Didn’t school just get out? How is it time for new backpacks, new shoes, new notebooks and pencils already?! Back to school shopping is no fun, and if you’re not careful it will break the bank as well.
17 Genius Back To School Money Saving Tips
As a child I was always so excited about picking out my new folders, writing my name on my notebooks and setting up my backback for the first day of school. #OfficeSupplyGeek
Now I’m scrounging through the drawers looking for partially used erasers I can send to school instead of buying new.
1. Talk to your kids about their expectations. Your children have expectations and desires on what they want this year. Lay down the law before you head to the store to pick out backpacks, clothing etc. My 9 year old threw a fit last year because he wanted the $4 folders, when the 97¢ ones are the same. exact. thing. Needless to say, he got the 97¢ folders, but in the colors of his choosing.
It’s okay to have a “wish list” but it may end up being just that, a wish list.
2. Shop around. Try not to buy all of your school supplies at once. Or even in the same week. Why? Because unless you literally have no time to spare, you’ll always do better buying just the best deals from each week – even if you shop the same store over and over again, from week to week with their sales.
3. Reuse what you can. Sure, your kids will want a new backpack. I did too when I was a kid! But, I didn’t always get one and believe it or not, I survived. As long as that puppy is in good condition I see no need to buy a new one. Hey, it already has their name on it too! Bonus.
4. Start shopping early. As soon as your school releases their back to school shopping list, jump on it. You should be able to find a list on your school’s website. Start looking for deals in the weekly circulars and watch for sales.
In fact, never stop shopping for school supplies. Watch for clearance deals all year long that you know you’ll need in August. Clearance is your best friend.
5. Use and abuse those doorbusters. Doorbuster sales are just that: doorbusters. Go in for the 1¢ items, or the super cheap crayons, markers, folders etc, but don’t be afraid to buy only the bare minimum. This is just another reason to start early and watch the sales.
6. Know when enough is enough. So the teacher requested Kleenex brand tissues, huh? Well I’ve got Puffs and I’m not afraid to throw it in the backpack. Tissues are tissues folks, and I’m going with either a.) what’s in my stockpile or b.) the best deal at the store.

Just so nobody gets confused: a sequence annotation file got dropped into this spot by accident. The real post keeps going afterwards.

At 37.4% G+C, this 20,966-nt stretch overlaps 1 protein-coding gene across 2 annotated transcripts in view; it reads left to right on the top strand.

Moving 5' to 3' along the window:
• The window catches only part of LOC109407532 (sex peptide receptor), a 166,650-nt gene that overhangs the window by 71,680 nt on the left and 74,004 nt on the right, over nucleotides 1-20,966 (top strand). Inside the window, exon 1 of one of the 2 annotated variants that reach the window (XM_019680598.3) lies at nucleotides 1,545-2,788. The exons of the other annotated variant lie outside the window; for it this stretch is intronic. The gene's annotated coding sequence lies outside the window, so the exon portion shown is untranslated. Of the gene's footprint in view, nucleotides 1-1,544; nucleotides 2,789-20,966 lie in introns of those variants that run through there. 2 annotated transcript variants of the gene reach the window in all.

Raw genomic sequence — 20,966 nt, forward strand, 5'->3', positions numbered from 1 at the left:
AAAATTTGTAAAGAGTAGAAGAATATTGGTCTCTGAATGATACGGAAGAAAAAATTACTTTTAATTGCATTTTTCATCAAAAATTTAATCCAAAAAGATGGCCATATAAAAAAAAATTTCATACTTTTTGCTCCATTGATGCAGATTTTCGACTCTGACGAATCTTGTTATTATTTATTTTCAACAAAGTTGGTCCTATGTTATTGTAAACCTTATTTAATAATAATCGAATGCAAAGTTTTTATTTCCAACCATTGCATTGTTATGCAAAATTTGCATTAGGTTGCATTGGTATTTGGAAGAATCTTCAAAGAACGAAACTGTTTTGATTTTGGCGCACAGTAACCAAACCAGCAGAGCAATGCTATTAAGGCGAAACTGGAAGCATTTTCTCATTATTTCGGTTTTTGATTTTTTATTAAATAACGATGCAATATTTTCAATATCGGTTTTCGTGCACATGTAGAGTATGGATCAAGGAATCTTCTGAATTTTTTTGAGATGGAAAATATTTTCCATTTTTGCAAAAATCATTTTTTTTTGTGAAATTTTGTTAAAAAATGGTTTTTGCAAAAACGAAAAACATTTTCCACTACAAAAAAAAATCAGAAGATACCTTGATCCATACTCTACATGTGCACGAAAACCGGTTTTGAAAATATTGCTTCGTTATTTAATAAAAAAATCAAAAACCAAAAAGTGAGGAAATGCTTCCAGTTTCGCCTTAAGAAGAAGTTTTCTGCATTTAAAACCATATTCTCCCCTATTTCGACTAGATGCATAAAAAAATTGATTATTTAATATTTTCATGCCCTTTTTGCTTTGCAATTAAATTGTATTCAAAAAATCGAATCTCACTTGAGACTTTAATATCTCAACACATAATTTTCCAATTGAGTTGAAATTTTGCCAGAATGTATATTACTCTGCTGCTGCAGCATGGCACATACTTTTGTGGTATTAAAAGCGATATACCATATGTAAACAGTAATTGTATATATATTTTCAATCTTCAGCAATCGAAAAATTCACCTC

7. Invest in the backpack. We’ve all seen it, Walgreens, Target, CVS or Walmart will advertise $2.99 – $4.99 backpacks for one or two weeks a year. While these can be great for preschool or pre-k, they may not be your best option for older kids. Even in grade school, our kids are hard on their backpacks. If it really is time for Johnny to get a new backpack, invest in a higher quality backpack that will last and last.
8. Shop all year long. We always shop big for our kids’ clothing. What is on clearance this spring (in a size too large) will work splendidly this fall! Same principal for shoes. If you find a great deal on shoes that your little one just loves, maybe go ahead and buy a bigger size up. You know he/she likes them, why not go ahead and get a larger pair?
Those new kicks you buy in August will be worn out or outgrown by Christmas.
9. Go through their closets/dressers before clothing shopping. Our oldest son is super tall. Like 98th percentile tall. Our younger son is a shorty. Like 9th percentile. Just a few weeks ago I went through and found about six pairs of jeans that our older son Caden outgrew in a blink during a growth spurt.
These look brand new, and you know what? Our younger son fits into them just fine. That is SIX pairs of jeans I don’t have to buy. *high five*
10. Sell what you can. After you go through their clothing, sell what no longer fits and is in good/decent condition on a virtual yardsale group or Craigslist. Use those funds to buy their new clothes for the coming year.
11. Don’t buy all of the clothing at once. After going through the kids’ clothing, buy only what you absolutely need to get by for the first few months. Don’t buy the entire wardrobe until they start clearancing out fall clothing.
12. Host a clothing swap. Have friends with kids of opposite ages? Host a clothing swap! Consider inviting 10-15 of your friends and have them each bring an agreed upon number of clothing items. Swap it out and walk away with new-to-your-kids clothes (and a girl’s night).
13. Buy electronics late August – early September. Need a new laptop? The end of August through early September is historically the best time to buy electronics. In general, remember this on Labor Day.
14. Use a search tool. Head over to this page and enter what you’re looking for. When the back to school sales are in full swing, you can use the search term “pencil” and it will show you everywhere pencils are on sale, for how much and if there are any applicable coupons to use on top.
15. Keep your receipts. Just in case you do overbuy, make sure to keep all of your receipts. If they don’t use that $6 binder, return it! No shame in my back to school shopping game.
16. Price match. Is that bangin’ deal at Office Depot sold out? Price match at Walmart or Target! Keep up on your current price match policies, and you may take the ad with you for backup. 75¢ here and 50¢ there adds up when you’re doing it on multiple items.
17. Leave the kids at home. If possible, do your back to school shopping without the kids. Pencils are pencils, markers are markers, folders are folders. Now, I will let my kids pick out their new backpacks (within reason) and their pencil boxes (assuming they get the cheap ones, lol) but I find that doing the majority of the shopping without them in tow makes a huge difference on my spending. Not to mention my sanity.